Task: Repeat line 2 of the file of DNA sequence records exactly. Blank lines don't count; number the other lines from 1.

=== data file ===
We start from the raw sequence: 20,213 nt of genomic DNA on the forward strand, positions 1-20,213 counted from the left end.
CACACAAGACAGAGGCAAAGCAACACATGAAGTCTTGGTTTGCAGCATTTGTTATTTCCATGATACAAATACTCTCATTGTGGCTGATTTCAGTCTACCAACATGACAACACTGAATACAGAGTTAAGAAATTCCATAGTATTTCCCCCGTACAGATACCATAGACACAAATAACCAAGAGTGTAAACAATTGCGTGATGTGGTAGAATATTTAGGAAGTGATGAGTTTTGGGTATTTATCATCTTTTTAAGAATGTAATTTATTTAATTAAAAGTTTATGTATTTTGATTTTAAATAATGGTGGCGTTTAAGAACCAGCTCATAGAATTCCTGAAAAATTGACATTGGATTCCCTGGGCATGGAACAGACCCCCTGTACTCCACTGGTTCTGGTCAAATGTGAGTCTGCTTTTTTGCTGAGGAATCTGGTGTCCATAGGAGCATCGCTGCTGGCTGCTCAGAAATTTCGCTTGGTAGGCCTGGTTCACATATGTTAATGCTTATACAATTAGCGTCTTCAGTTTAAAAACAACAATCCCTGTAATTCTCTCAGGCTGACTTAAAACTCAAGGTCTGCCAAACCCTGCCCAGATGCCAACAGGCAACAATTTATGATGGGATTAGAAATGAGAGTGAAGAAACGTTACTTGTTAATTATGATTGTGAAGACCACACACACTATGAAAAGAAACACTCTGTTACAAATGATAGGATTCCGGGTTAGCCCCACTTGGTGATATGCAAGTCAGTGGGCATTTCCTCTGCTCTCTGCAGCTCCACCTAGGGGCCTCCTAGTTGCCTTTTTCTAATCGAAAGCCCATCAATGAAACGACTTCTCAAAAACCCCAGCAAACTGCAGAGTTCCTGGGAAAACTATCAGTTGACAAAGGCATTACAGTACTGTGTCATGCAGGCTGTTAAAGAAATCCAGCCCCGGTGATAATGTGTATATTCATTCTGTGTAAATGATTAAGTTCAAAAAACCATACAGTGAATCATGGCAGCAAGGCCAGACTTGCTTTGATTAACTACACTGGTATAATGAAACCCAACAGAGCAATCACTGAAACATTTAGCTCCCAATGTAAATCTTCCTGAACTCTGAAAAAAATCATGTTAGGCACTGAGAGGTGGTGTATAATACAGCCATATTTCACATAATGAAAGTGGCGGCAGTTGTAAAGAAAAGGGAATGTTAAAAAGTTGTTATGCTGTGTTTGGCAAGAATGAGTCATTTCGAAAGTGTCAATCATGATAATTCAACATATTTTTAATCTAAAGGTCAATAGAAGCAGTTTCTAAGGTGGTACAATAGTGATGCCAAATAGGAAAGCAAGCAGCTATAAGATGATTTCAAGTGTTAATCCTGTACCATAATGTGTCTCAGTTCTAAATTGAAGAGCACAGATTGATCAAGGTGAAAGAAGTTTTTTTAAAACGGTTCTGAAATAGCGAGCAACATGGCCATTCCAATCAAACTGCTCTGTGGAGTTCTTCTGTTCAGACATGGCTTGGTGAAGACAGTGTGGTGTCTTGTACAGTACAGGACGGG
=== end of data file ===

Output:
CACACAAGACAGAGGCAAAGCAACACATGAAGTCTTGGTTTGCAGCATTTGTTATTTCCATGATACAAATACTCTCATTGTGGCTGATTTCAGTCTACCAACATGACAACACTGAATACAGAGTTAAGAAATTCCATAGTATTTCCCCCGTACAGATACCATAGACACAAATAACCAAGAGTGTAAACAATTGCGTGATGTGGTAGAATATTTAGGAAGTGATGAGTTTTGGGTATTTATCATCTTTTTAAGAATGTAATTTATTTAATTAAAAGTTTATGTATTTTGATTTTAAATAATGGTGGCGTTTAAGAACCAGCTCATAGAATTCCTGAAAAATTGACATTGGATTCCCTGGGCATGGAACAGACCCCCTGTACTCCACTGGTTCTGGTCAAATGTGAGTCTGCTTTTTTGCTGAGGAATCTGGTGTCCATAGGAGCATCGCTGCTGGCTGCTCAGAAATTTCGCTTGGTAGGCCTGGTTCACATATGTTAATGCTTATACAATTAGCGTCTTCAGTTTAAAAACAACAATCCCTGTAATTCTCTCAGGCTGACTTAAAACTCAAGGTCTGCCAAACCCTGCCCAGATGCCAACAGGCAACAATTTATGATGGGATTAGAAATGAGAGTGAAGAAACGTTACTTGTTAATTATGATTGTGAAGACCACACACACTATGAAAAGAAACACTCTGTTACAAATGATAGGATTCCGGGTTAGCCCCACTTGGTGATATGCAAGTCAGTGGGCATTTCCTCTGCTCTCTGCAGCTCCACCTAGGGGCCTCCTAGTTGCCTTTTTCTAATCGAAAGCCCATCAATGAAACGACTTCTCAAAAACCCCAGCAAACTGCAGAGTTCCTGGGAAAACTATCAGTTGACAAAGGCATTACAGTACTGTGTCATGCAGGCTGTTAAAGAAATCCAGCCCCGGTGATAATGTGTATATTCATTCTGTGTAAATGATTAAGTTCAAAAAACCATACAGTGAATCATGGCAGCAAGGCCAGACTTGCTTTGATTAACTACACTGGTATAATGAAACCCAACAGAGCAATCACTGAAACATTTAGCTCCCAATGTAAATCTTCCTGAACTCTGAAAAAAATCATGTTAGGCACTGAGAGGTGGTGTATAATACAGCCATATTTCACATAATGAAAGTGGCGGCAGTTGTAAAGAAAAGGGAATGTTAAAAAGTTGTTATGCTGTGTTTGGCAAGAATGAGTCATTTCGAAAGTGTCAATCATGATAATTCAACATATTTTTAATCTAAAGGTCAATAGAAGCAGTTTCTAAGGTGGTACAATAGTGATGCCAAATAGGAAAGCAAGCAGCTATAAGATGATTTCAAGTGTTAATCCTGTACCATAATGTGTCTCAGTTCTAAATTGAAGAGCACAGATTGATCAAGGTGAAAGAAGTTTTTTTAAAACGGTTCTGAAATAGCGAGCAACATGGCCATTCCAATCAAACTGCTCTGTGGAGTTCTTCTGTTCAGACATGGCTTGGTGAAGACAGTGTGGTGTCTTGTACAGTACAGGACGGG